Attention deficit/hyperactivity disorder, ADHD, is one of the most common neuropsychiatric disorders of childhood. Worldwide, 3% of children are affected with the disorder. Key symptoms of ADHD include age-inappropriate hyperactive and impulsive behavior and/or a reduced ability to focus attention.
Press conference at the 22nd Congress of the European College of Neuropsychopharmacology, Sept. 15, 2009, Istanbul, Turkey
Attention deficit/hyperactivity disorder, ADHD, is one of the most common neuropsychiatric disorders of childhood. Worldwide, 3% of children are affected with the disorder. Key symptoms of ADHD include age-inappropriate hyperactive and impulsive behavior and/or a reduced ability to focus attention. Clinically, three different ADHD subtypes are classified, a primarily inattentive subtype, a primarily hyperactive/impulsive subtype, and a combined subtype in which patients show deficits in both domains. At the level of the brain, small aberrations in both structure and activity of specific brain regions, as well as the connectivity between brain regions have been observed in children and adults with ADHD (Valera et al., 2007; Schneider et al., 2006; Makris et al., 2008; Pavuluri et al., 2009; Broyd et al., 2009).
Although ADHD has classically been viewed as a disorder of children, more than half of the patients carry symptoms, or even the full ADHD-diagnosis, into adulthood (Faraone et al., 2006). The prevalence of ADHD in adults lies between 1% and 4% (Kessler et al., 2006; Polanczyk et al., 2007; Kooij et al., 2005). Adult patients have difficulties in the social, educational and professional fields, such as developing or maintaining stable social relationships, completing educational programs and holding down jobs. Untreated adults with ADHD often have chaotic life-styles: They may feel that it is impossible to get organized, or remember and keep appointments. Unfortunately, many adults who have the disorder are not aware of this. As symptoms in adults tend to be more varied than symptoms seen in children, health care professionals need to consider a wider range of symptoms when assessing adults for ADHD.
An expert calls "ADHD ...one of the costliest medical conditions in the US", the average loss of income for ADHD adults being $10,000 to $40,000 a year (see also Kessler et al., 2005; Kessler et al., 2006). In addition, patients are at increased risk of comorbidity, including aggression-related disorders and addiction. More than 60% of the adult patients have at least one additional psychiatric diagnosis. Substance abuse disorders are seen in 10% of the patients.
Treatments for ADHD include pharmacotherapy, various types of psychotherapy, education or training, or a combination of treatments. Currently available treatments focus on reducing the symptoms of ADHD and improving social functioning.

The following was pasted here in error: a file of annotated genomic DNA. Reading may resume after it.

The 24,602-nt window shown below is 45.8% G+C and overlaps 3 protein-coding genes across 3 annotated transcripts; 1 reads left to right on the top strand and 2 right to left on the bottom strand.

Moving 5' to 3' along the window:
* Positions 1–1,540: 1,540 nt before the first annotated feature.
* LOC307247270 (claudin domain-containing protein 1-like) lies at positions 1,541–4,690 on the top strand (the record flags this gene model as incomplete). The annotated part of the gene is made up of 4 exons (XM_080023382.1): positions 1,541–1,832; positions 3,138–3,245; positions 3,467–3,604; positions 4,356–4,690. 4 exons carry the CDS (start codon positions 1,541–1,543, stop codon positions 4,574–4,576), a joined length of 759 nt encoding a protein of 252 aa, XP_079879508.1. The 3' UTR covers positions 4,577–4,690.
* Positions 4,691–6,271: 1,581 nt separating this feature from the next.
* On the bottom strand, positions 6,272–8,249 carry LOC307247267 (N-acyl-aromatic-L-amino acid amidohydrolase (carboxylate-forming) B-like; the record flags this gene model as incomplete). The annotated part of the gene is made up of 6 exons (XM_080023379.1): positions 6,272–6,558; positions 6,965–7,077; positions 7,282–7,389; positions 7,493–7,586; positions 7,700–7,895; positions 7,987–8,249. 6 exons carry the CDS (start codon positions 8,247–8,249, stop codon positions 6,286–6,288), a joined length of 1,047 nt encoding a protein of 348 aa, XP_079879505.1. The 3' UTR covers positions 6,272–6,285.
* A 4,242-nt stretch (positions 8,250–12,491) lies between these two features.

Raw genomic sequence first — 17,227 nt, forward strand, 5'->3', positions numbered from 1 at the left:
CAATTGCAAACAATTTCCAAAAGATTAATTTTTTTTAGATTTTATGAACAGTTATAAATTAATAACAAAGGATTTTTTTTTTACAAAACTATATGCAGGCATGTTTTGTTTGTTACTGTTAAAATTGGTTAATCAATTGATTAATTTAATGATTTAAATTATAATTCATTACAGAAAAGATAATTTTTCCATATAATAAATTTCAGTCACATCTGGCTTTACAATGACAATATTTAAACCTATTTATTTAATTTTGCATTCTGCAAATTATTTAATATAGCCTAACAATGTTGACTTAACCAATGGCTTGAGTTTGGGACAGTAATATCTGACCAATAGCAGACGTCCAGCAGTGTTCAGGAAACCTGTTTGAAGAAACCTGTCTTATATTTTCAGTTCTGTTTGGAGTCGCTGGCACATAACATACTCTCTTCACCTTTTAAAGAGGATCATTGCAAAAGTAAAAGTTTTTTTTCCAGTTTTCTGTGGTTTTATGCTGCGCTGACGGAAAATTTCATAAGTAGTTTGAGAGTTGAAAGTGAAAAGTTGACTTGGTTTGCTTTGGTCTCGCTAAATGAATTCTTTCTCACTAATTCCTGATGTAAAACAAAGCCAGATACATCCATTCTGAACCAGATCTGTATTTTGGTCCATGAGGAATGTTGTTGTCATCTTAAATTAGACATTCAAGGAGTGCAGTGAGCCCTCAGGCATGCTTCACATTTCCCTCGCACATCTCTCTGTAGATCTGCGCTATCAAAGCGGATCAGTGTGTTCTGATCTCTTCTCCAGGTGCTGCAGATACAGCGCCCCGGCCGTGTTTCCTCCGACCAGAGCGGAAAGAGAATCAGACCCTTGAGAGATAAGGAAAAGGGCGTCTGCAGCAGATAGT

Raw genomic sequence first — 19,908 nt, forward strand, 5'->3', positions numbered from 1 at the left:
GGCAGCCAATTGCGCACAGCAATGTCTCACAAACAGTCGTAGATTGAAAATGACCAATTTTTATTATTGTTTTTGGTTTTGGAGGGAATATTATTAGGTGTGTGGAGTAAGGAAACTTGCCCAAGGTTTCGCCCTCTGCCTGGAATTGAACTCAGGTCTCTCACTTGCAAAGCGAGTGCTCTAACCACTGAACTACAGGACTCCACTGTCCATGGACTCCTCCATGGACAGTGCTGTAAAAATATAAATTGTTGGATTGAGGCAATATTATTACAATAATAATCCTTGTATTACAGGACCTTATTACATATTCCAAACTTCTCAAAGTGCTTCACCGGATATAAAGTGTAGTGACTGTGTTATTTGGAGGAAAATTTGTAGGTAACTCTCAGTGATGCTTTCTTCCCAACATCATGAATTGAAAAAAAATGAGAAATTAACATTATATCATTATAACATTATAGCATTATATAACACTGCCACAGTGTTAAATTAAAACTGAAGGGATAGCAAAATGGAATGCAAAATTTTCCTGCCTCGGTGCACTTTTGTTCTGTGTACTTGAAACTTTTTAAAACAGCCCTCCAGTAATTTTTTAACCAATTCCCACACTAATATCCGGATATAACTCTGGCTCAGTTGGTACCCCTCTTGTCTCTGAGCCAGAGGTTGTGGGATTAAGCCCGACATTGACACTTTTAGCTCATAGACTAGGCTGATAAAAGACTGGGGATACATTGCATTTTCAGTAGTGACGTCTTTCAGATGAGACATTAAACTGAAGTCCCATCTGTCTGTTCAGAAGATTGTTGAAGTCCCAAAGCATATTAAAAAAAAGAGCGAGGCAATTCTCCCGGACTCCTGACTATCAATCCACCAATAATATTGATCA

High heritability of adult ADHD
Converging evidence from multiple family and twin studies suggests that ADHD aetiology has a robust genetic component. Heritability estimates range from 60% (Biederman & Faraone, 2005). Heritability and genetic load of the adult form of ADHD appears even higher than that in children: whereas a sibling of a child with ADHD has a 3-fold increased risk for ADHD compared to control children, this risk-increase is 17-fold for a sibling of an adult ADHD patient (Faraone et al., 2000).
The high heritability of ADHD is likely due to multiple gene defects, all with a small effect; ADHD belongs to the multi-factorial, i.e. complex disorders (Kuntsi et al., 2006). Due to the small effects of individual genetic risk factors, the identification of genes for ADHD has been very difficult. Up to now, only a small number of susceptibility genes have been found (Li et al., 2006; Franke et al., 2009), explaining no more than 5% of the genetic component of the disorder.
IMpACT: the largest clinical ADHD sample worldwide
So far, genetics research in ADHD has focused nearly exclusively on children with the disorder. However, as mentioned above, the genetic load of adults with ADHD is probably higher than that of children, which can facilitate the identification of risk genes for the disorder. Still, the involvement of multiple genes in one single patient, in combination with the small effects of individual genes, makes it necessary to investigate large samples of patients. For this reason, a group of researchers focusing on the genetics of ADHD in adults decided to pool their efforts in the International Multicentre persistent ADHD CollaboraTion, IMpACT.
Formed in 2007 and coordinated by Dr. Barbara Franke, IMpACT has the goal of performing and promoting high quality research in adult ADHD. IMpACT consists of research groups from 5 European countries and 2 groups from the USA. Each group contributes both clinical and genetic expertise to IMpACT. Together, the groups coordinate the largest clinical ADHD sample worldwide, consisting of more than 2700 adult patients and 3500 controls.
In 2008, IMpACT members consolidated their collaboration by starting up several collaborative projects, aimed at meta-analysis of existing genetic data, as well as replication of genetic findings of individual group members in the IMpACT sample. The first of these studies are to be published in 2009 (e.g. Ribases et al., 2009; Sanchez-Mora et al., 2009).